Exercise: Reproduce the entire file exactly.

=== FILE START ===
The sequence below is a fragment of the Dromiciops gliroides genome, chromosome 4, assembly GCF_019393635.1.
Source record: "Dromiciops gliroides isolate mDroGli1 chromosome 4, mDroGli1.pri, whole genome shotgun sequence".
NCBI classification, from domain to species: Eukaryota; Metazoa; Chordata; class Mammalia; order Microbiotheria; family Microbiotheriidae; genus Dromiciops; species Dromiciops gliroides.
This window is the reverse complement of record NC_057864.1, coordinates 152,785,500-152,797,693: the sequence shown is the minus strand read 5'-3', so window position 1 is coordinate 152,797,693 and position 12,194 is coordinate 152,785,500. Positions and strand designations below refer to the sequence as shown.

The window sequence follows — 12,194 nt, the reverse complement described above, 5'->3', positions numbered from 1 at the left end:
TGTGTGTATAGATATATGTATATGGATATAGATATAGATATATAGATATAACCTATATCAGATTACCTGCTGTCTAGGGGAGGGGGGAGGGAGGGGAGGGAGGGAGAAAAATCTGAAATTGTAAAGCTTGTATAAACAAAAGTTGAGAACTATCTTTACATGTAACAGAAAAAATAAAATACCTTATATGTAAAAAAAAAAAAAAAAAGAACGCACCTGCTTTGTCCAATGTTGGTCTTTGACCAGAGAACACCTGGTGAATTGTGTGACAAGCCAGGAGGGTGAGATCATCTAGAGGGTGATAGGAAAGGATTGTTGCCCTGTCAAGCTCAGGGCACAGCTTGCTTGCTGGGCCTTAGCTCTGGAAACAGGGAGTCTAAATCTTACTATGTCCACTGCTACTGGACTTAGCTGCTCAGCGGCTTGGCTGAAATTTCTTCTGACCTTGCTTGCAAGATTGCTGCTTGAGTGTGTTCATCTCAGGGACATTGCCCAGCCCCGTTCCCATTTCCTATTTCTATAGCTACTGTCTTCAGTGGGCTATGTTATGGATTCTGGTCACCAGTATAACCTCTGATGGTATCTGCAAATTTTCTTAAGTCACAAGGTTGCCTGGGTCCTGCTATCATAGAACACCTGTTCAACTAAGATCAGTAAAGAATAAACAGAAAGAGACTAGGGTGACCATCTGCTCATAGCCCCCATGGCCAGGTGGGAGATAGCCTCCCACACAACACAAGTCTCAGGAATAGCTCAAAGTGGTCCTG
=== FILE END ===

The sequence below is a fragment of the Dromiciops gliroides genome, chromosome 4, assembly GCF_019393635.1.
Source record: "Dromiciops gliroides isolate mDroGli1 chromosome 4, mDroGli1.pri, whole genome shotgun sequence".
NCBI classification, from domain to species: Eukaryota; Metazoa; Chordata; class Mammalia; order Microbiotheria; family Microbiotheriidae; genus Dromiciops; species Dromiciops gliroides.
This window is the reverse complement of record NC_057864.1, coordinates 152,785,500-152,797,693: the sequence shown is the minus strand read 5'-3', so window position 1 is coordinate 152,797,693 and position 12,194 is coordinate 152,785,500. Positions and strand designations below refer to the sequence as shown.

The window sequence follows — 12,194 nt, the reverse complement described above, 5'->3', positions numbered from 1 at the left end:
TGTGTGTATAGATATATGTATATGGATATAGATATAGATATATAGATATAACCTATATCAGATTACCTGCTGTCTAGGGGAGGGGGGAGGGAGGGGAGGGAGGGAGAAAAATCTGAAATTGTAAAGCTTGTATAAACAAAAGTTGAGAACTATCTTTACATGTAACAGAAAAAATAAAATACCTTATATGTAAAAAAAAAAAAAAAAAGAACGCACCTGCTTTGTCCAATGTTGGTCTTTGACCAGAGAACACCTGGTGAATTGTGTGACAAGCCAGGAGGGTGAGATCATCTAGAGGGTGATAGGAAAGGATTGTTGCCCTGTCAAGCTCAGGGCACAGCTTGCTTGCTGGGCCTTAGCTCTGGAAACAGGGAGTCTAAATCTTACTATGTCCACTGCTACTGGACTTAGCTGCTCAGCGGCTTGGCTGAAATTTCTTCTGACCTTGCTTGCAAGATTGCTGCTTGAGTGTGTTCATCTCAGGGACATTGCCCAGCCCCGTTCCCATTTCCTATTTCTATAGCTACTGTCTTCAGTGGGCTATGTTATGGATTCTGGTCACCAGTATAACCTCTGATGGTATCTGCAAATTTTCTTAAGTCACAAGGTTGCCTGGGTCCTGCTATCATAGAACACCTGTTCAACTAAGATCAGTAAAGAATAAACAGAAAGAGACTAGGGTGACCATCTGCTCATAGCCCCCATGGCCAGGTGGGAGATAGCCTCCCACACAACACAAGTCTCAGGAATAGCTCAAAGTGGTCCTG